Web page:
Libertatem Magazine

Punjab and Haryana High Court Directs Centre To Consider Reorientation of Oxygen Supply

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Brief Facts

The State of Punjab, Haryana, and Union Territory of Chandigarh had started to report a shortage of oxygen in many of their districts wreaking havoc on the citizens. To resolve the issue of logistics, this petition was filed. 

Submissions before the Court 

Mr. Khosla submitted that there was a shortfall in the supply of oxygen in all 2 states and one Union Territory. The main problem was oxygen not being supplied or had been allotted from centers that were distant from the states, thus, increasing the time of transportation, leaving the states in a lurch. 

Mr.Atul Nanda submitted that Punjab’s requirement of Liquid Medical Oxygen was 300 MT but it was only receiving 227 MT of oxygen, that too with a great amount of delay. Further, there was a shortage of life-saving drug Tocilizumab in the state and a massive shortage of vaccines in the state indicating that there was a shortage of about 32 lakh doses in the state of Punjab. 

Mr. Baldev Rana for the state of Haryana submitted that it was facing an extreme shortage of oxygen, despite an oxygen plant being present in the vicinity of the state in Panipat. It was submitted by Mr. Baldev that despite being the plant present in the state, it was not allowed to procure oxygen from the plant and was being allotted a faraway place to meet its oxygen demand.

Mr. Pankaj Jain representing the UT of Chandigarh also submitted that they were also facing extreme difficulty in procuring the required oxygen.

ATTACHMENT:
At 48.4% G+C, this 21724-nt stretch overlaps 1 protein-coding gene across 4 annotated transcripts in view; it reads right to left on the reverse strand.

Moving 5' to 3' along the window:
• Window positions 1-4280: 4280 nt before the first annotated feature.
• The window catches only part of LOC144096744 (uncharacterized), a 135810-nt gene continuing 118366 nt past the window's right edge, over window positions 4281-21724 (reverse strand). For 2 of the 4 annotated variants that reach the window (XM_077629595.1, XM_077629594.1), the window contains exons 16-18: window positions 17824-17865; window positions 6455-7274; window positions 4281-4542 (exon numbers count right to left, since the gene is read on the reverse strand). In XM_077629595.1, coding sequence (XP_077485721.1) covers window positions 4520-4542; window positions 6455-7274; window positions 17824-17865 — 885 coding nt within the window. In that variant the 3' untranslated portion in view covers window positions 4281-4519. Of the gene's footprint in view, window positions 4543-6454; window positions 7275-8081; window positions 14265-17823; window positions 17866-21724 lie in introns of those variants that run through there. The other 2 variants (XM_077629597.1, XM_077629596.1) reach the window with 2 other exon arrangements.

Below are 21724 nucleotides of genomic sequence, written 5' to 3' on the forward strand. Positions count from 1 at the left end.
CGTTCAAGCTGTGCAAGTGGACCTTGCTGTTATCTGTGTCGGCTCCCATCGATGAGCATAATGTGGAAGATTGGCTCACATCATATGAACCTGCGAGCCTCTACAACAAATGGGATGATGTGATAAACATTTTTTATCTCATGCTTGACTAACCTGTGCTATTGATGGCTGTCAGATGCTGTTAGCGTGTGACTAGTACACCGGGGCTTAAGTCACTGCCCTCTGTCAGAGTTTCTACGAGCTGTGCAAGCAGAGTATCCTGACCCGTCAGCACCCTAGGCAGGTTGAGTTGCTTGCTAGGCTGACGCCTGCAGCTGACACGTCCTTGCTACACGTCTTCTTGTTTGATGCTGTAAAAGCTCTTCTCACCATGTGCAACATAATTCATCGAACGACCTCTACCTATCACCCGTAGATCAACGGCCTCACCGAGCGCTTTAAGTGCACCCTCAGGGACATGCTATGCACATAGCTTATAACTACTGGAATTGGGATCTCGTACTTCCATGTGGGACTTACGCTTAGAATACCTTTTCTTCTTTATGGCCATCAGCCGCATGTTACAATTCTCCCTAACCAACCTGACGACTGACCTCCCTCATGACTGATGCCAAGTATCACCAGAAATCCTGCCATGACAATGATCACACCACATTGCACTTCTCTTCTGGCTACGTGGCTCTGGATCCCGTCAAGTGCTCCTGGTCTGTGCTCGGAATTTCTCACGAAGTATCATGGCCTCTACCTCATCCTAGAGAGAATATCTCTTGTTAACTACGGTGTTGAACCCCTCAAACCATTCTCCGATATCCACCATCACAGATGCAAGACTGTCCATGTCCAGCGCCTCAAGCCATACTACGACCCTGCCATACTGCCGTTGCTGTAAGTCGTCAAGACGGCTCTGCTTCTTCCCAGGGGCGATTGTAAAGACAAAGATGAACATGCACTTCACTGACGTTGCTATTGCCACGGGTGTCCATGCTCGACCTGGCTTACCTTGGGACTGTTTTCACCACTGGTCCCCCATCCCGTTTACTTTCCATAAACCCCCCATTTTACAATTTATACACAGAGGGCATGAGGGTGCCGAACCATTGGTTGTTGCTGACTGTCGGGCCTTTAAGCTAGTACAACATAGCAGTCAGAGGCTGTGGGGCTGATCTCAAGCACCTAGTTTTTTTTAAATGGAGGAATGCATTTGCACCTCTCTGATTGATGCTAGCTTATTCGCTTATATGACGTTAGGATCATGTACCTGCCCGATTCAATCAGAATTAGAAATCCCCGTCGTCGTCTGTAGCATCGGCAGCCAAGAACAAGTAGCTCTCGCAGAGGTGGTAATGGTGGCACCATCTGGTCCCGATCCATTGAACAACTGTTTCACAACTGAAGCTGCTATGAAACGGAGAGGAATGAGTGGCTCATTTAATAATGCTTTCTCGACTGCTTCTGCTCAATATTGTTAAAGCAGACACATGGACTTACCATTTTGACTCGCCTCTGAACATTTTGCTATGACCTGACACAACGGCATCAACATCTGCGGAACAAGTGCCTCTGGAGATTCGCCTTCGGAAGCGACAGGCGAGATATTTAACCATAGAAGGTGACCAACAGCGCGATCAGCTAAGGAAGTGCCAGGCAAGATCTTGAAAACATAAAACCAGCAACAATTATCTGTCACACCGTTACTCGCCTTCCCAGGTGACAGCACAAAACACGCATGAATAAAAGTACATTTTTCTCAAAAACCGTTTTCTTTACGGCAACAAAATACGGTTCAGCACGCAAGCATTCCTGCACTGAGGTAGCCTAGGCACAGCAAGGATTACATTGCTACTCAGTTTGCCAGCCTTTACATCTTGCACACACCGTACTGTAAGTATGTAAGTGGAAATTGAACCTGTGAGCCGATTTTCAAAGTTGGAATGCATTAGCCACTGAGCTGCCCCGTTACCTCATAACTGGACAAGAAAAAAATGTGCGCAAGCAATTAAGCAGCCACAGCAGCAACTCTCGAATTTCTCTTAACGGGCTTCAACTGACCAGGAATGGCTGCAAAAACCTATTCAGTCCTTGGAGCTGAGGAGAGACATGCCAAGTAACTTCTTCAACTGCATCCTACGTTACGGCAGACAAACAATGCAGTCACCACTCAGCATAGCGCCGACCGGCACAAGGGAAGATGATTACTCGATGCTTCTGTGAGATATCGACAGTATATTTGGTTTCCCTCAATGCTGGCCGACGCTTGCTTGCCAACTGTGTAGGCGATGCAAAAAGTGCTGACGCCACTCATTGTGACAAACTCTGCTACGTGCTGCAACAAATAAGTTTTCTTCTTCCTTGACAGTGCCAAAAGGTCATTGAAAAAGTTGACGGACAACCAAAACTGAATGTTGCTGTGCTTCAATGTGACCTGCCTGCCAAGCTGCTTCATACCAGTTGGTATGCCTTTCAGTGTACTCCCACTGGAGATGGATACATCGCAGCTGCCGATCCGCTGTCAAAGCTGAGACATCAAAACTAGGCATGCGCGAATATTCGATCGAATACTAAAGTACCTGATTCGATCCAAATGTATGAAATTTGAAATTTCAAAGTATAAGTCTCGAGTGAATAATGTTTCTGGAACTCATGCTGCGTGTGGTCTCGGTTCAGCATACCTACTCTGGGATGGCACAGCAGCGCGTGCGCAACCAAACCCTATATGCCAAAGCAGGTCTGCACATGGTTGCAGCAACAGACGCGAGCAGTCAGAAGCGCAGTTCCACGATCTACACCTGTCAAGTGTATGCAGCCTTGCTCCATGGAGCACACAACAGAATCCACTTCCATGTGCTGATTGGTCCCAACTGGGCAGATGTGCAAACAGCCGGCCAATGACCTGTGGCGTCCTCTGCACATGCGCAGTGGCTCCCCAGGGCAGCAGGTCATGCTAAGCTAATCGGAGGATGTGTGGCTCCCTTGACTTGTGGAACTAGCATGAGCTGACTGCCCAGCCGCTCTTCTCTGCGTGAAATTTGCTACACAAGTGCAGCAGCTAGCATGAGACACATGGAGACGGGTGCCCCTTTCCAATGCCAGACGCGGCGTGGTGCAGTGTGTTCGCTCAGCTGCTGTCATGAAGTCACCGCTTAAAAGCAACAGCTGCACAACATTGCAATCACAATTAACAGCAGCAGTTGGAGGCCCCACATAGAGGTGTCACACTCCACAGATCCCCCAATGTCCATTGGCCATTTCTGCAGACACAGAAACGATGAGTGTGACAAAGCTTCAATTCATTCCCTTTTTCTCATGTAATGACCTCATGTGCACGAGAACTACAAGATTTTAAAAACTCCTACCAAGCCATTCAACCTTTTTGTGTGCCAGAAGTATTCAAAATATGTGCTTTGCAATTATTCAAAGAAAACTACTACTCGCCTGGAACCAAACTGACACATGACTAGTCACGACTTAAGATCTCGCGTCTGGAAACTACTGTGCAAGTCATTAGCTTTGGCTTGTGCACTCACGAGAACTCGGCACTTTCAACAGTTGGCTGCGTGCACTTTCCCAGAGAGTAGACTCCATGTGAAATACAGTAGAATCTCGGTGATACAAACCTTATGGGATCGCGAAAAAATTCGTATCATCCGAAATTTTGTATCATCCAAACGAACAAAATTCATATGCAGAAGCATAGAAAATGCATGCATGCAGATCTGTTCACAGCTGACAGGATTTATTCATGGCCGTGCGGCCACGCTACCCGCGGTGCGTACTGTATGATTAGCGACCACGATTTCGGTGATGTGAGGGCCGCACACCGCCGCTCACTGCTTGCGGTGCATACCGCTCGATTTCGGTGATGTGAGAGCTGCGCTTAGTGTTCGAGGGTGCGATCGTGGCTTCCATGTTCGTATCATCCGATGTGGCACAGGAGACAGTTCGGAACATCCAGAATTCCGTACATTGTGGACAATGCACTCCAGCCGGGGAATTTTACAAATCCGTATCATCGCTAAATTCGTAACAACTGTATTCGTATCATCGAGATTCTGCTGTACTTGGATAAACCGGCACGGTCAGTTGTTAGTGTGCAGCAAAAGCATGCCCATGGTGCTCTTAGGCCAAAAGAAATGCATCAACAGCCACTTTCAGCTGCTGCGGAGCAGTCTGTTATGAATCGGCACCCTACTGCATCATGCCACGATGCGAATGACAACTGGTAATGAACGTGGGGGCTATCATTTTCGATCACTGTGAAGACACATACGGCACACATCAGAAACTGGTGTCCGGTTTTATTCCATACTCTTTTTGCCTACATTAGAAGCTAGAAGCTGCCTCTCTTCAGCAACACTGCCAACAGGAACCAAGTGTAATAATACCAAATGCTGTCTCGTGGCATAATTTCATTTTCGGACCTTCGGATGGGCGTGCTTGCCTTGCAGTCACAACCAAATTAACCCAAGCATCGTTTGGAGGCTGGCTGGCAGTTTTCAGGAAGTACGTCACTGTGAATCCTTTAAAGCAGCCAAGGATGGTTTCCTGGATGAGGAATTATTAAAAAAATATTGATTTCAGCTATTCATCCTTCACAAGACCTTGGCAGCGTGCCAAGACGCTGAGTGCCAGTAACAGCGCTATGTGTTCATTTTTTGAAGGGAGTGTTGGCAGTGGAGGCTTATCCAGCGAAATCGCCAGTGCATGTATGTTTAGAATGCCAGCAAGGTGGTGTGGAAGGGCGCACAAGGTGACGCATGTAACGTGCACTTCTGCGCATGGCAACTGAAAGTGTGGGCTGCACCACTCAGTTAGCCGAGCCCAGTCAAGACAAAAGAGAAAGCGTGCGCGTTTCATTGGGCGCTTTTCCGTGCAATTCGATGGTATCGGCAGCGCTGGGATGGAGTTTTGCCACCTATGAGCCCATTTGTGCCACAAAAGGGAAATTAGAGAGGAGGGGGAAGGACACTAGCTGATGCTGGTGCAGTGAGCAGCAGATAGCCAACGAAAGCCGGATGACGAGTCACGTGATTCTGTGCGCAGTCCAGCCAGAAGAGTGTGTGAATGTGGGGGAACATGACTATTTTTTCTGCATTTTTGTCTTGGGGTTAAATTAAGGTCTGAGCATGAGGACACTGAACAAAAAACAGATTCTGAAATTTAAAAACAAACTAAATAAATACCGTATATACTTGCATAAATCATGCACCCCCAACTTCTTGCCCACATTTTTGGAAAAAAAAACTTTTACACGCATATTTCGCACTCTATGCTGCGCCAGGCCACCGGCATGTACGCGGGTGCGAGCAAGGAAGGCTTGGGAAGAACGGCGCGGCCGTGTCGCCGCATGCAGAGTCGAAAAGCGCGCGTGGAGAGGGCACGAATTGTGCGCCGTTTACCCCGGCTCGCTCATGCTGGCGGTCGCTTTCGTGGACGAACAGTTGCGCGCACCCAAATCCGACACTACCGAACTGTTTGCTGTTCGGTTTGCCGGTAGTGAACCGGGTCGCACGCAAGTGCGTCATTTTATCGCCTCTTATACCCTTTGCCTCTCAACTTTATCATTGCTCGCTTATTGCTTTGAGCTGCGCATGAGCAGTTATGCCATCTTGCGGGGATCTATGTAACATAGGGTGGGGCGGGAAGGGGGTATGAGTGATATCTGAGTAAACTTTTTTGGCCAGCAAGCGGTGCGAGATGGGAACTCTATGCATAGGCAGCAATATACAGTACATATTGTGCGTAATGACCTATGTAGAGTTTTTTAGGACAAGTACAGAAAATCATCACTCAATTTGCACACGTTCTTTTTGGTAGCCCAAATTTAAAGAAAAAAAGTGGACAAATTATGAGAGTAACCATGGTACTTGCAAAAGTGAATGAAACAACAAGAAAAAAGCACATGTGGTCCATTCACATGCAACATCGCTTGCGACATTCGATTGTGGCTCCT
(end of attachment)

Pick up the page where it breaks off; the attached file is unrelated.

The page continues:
The Additional Solicitor General of India, Mr. Satya Pal Jain submitted before the Court that allocation of oxygen was being done equitably to all states in the country. He further submitted that no discrimination had been meted out to any of the states.

The Court’s Order 

The Court taking stock of the situation, observed medical oxygen could not be airlifted due to its highly flammable character and transportation via roads was time-consuming and the country was facing a shortage of oxygen. The Court further observed that the concerned states were not seeking enhancement in the quantity of oxygen allocated to them but are concerned about an exorbitant delay in supply. Therefore, the Court directed the Central Government to consider reorientation of the supply of oxygen in a manner that there was no loss of life due to the delay in supply. 

Observations of the Court

The Court observed that it would be “failing in its duty if the work done by philanthropic organizations was not appreciated who had taken upon the daunting task of serving and taking care of pandemic affected patients by risking their own lives. At the same time, others had acted as predators looking for an opportunity to fleece people even in this crisis”.  

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